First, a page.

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Strategic partnership advantages: Alliances formed between medical professionals 'wave of the future'

Article-Strategic partnership advantages: Alliances formed between medical professionals 'wave of the future'

Dr. Rosen
In the current healthcare environment dominated by concerns over cost and the burden of managed care bureaucracy, strategic partnerships offer a sound business model for physicians seeking to broaden their services without diluting their expertise. These partnerships benefit not only medical professionals and their staff, but also their patients, because they provide a broader range of services without sacrificing focus and quality. This business model has succeeded because it provides convenience for patients and facilitates communication between physicians; the referral process is two-way and constant.

What is a strategic partnership? Strategic partnerships are par for the course in every industry except in medicine; but forward-thinking doctors see that this is the wave of the future. Strategic partners in the healthcare field, specifically in cosmetic surgery, are able to provide their patients a wider variety of services and lower their practice's overhead by sharing certain costs.

How to form strategic partnerships Such partnerships must always be based upon a commonality of interest. For example, dermatology practices and medspas can complement the practices of more surgically-based aesthetic services centers. A patient undergoing laser resurfacing one year may return a few years later wanting a procedure with more lasting effects; if the dermatologist is aligned with an aesthetic surgeon, there can be a stream of referrals, in both directions. A suitable option for that type of arrangement is for the physician to act as an independent contractor for the medspa or other facility offering non-surgical rejuvenation. The employer provides overhead in the form of office space, marketing and research; the surgeon acts as an "employee" and works at a discounted rate.

Another logical alliance is between plastic surgeons and oncological specialists: plastic surgeons can provide scar removal or reconstructive services to patients recovering from cancer treatment.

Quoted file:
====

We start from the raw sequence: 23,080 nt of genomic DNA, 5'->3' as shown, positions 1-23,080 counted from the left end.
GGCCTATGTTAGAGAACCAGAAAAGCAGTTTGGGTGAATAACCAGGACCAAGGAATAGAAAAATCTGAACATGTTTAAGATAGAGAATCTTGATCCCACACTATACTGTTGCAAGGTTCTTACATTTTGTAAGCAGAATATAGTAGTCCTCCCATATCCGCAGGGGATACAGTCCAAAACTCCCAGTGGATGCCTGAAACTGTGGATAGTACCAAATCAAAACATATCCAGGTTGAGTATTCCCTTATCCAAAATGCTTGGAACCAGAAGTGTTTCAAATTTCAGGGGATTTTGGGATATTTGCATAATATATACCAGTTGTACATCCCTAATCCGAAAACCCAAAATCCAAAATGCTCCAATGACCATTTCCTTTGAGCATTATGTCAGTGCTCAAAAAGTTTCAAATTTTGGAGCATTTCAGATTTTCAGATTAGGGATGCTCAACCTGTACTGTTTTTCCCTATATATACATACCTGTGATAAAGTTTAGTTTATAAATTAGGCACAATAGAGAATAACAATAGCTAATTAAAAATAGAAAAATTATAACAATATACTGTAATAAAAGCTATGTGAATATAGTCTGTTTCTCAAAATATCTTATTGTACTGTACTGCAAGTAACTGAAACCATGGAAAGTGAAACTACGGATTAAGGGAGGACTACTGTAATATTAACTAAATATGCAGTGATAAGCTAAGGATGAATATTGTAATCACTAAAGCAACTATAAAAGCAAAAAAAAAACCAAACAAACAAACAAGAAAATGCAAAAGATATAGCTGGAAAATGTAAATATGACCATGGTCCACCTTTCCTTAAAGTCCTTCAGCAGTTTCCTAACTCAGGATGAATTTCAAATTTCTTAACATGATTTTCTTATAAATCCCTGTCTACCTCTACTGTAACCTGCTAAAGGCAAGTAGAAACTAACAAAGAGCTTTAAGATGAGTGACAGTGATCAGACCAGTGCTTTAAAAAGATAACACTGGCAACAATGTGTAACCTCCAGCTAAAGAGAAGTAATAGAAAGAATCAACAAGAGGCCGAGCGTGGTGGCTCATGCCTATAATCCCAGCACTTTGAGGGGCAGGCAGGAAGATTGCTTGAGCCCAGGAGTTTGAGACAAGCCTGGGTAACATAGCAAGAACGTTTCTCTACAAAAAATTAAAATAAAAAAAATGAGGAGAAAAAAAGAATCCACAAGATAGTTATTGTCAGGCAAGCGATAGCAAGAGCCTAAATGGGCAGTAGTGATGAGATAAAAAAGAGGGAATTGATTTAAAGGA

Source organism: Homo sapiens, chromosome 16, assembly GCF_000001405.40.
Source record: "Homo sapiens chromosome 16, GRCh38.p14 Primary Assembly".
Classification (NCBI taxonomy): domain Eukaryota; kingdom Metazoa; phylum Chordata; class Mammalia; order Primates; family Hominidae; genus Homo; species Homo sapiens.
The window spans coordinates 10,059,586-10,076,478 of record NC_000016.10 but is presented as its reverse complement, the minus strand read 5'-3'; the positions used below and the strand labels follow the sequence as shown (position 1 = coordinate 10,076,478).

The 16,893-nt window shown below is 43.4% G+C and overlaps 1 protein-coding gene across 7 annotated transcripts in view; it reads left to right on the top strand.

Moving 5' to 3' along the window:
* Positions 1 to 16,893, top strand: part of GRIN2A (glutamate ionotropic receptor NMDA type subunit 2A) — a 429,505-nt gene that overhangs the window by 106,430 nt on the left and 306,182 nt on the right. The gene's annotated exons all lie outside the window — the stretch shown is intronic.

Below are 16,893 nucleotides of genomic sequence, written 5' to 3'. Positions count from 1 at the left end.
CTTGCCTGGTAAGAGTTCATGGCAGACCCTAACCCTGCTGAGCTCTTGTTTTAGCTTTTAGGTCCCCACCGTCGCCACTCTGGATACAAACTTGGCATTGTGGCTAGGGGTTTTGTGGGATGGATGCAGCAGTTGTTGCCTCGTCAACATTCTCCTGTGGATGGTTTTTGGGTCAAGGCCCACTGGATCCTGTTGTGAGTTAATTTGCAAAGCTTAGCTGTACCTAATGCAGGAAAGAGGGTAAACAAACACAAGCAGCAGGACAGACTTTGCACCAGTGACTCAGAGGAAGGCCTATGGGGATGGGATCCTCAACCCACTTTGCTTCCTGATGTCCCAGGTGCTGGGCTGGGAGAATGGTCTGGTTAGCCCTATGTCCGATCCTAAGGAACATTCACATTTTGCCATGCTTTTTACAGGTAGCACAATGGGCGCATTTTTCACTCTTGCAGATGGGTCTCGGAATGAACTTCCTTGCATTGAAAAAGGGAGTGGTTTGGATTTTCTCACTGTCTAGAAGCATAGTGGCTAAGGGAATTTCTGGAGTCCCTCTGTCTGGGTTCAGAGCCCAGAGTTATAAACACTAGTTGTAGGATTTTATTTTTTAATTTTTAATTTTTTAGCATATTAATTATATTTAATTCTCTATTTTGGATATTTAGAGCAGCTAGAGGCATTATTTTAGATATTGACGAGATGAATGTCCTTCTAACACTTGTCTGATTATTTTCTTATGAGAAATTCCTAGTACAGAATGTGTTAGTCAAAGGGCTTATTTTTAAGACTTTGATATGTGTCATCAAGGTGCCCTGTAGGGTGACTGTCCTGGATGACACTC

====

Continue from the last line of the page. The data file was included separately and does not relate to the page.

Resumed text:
Why enter into such a partnership? Sometimes strategic partnerships are based upon logistical need and convenience. Often it makes sense for complementary practices to share real estate and divide construction costs. Certain practices complement each other and can share facilities. A breast cancer center can benefit from partnering with a practice providing reconstructive surgery or with a radiology group. The costs of expensive technology such as MRIs and surgical centers can be shared. Some partnerships even share the cost of staff members or professionals, like anesthesiologists.

Referrals are another incentive for entering into such partnerships. Strategic partnerships offer doctors a way to create a constant stream of referrals, which is then reciprocated. Even if referrals may seem one-way (for example, post-mastectomy patients go to cosmetic surgeons for reconstruction and not the other way around), the good will and high standard of care such a partnership engenders increase the flow of referrals in both directions.

How do patients benefit? When partnerships share facilities, the benefits are manifold: patients can get procedures done in the same building, doctors can communicate quickly and easily face-to-face, less time is spent passing information from organization to organization. Instead of being shuttled from place to place, the patient receives coherent messages from his or her group of doctors in a timely manner. The psychological component is significant: Patients are more at ease in the "doctor's office" because they need only visit one location with familiar faces. Finally, and most importantly, referrals among caregivers are procedure-based.

What are potential pitfalls? As with any business relationship, it is imperative that all of the rights and liabilities are clearly spelled out. The medical practices should remain distinct in terms of insurance. Each relationship will have different needs and goals, and each item in an agreement should be negotiated: Will we share the expense of marketing our practice? Should we hire one receptionist? Like any business relationship, pay attention to the individual details of the contract in order to make sure all contingencies are covered.

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